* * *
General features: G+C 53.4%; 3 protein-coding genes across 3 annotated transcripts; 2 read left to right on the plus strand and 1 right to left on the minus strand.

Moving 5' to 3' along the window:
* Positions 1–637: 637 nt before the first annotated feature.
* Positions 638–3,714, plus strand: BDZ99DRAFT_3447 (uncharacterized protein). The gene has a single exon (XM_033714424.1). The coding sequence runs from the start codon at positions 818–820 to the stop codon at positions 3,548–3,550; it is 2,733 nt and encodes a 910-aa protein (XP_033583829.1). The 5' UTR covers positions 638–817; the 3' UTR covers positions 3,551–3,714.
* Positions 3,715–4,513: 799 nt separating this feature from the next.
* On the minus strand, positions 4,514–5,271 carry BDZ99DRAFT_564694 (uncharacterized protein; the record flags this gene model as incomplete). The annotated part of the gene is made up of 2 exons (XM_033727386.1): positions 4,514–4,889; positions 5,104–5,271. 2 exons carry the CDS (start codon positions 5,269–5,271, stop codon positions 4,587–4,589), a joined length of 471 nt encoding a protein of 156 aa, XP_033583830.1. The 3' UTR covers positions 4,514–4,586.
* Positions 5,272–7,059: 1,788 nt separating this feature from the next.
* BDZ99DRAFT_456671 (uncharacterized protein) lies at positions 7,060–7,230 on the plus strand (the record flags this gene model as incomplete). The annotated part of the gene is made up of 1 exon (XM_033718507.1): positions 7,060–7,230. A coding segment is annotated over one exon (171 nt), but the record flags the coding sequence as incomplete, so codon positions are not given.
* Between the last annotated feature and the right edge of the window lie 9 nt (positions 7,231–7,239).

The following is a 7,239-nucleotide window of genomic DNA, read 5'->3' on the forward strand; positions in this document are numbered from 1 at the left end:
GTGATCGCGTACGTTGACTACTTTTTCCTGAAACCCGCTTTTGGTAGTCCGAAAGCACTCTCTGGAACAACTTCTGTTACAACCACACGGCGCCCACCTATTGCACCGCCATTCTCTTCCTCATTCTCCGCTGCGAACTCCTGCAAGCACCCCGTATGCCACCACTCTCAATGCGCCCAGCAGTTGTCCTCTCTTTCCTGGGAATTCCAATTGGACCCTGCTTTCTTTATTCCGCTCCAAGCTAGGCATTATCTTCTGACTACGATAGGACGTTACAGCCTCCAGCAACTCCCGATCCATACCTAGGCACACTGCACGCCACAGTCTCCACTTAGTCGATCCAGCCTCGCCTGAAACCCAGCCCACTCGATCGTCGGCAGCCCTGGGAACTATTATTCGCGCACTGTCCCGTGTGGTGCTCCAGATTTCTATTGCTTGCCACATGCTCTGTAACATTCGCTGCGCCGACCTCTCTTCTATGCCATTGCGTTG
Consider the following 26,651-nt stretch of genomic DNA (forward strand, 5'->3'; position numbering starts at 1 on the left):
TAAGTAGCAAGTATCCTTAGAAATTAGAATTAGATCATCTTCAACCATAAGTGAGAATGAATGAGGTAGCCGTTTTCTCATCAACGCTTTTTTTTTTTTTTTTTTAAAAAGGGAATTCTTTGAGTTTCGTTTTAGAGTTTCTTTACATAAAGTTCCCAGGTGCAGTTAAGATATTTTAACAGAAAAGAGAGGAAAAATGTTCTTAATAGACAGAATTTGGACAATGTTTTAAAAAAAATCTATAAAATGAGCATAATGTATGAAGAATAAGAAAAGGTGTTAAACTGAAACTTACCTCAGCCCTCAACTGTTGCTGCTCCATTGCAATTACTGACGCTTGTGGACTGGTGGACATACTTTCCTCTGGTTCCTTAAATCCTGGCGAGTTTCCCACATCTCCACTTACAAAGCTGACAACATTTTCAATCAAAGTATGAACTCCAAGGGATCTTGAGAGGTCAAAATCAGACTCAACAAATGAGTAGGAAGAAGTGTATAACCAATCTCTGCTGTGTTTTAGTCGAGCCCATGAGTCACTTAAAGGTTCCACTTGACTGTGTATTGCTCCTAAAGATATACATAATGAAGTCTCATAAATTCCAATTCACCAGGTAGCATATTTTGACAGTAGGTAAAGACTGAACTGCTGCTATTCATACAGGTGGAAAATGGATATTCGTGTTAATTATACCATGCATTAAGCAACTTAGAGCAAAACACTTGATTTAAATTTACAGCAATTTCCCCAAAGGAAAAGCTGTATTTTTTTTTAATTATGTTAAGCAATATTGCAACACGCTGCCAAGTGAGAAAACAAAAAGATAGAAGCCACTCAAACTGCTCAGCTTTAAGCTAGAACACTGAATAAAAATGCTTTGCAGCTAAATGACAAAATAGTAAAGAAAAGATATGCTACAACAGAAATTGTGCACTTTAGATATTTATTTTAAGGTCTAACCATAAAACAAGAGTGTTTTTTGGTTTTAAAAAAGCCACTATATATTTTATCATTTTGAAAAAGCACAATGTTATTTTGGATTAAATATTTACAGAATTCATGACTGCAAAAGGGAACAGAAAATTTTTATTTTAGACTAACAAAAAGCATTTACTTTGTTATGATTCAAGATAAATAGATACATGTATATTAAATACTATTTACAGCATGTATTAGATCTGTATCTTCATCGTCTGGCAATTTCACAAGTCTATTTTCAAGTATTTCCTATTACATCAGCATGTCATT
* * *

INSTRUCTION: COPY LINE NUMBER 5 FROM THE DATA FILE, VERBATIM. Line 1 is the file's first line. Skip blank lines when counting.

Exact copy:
* Positions 3,715–4,513: 799 nt separating this feature from the next.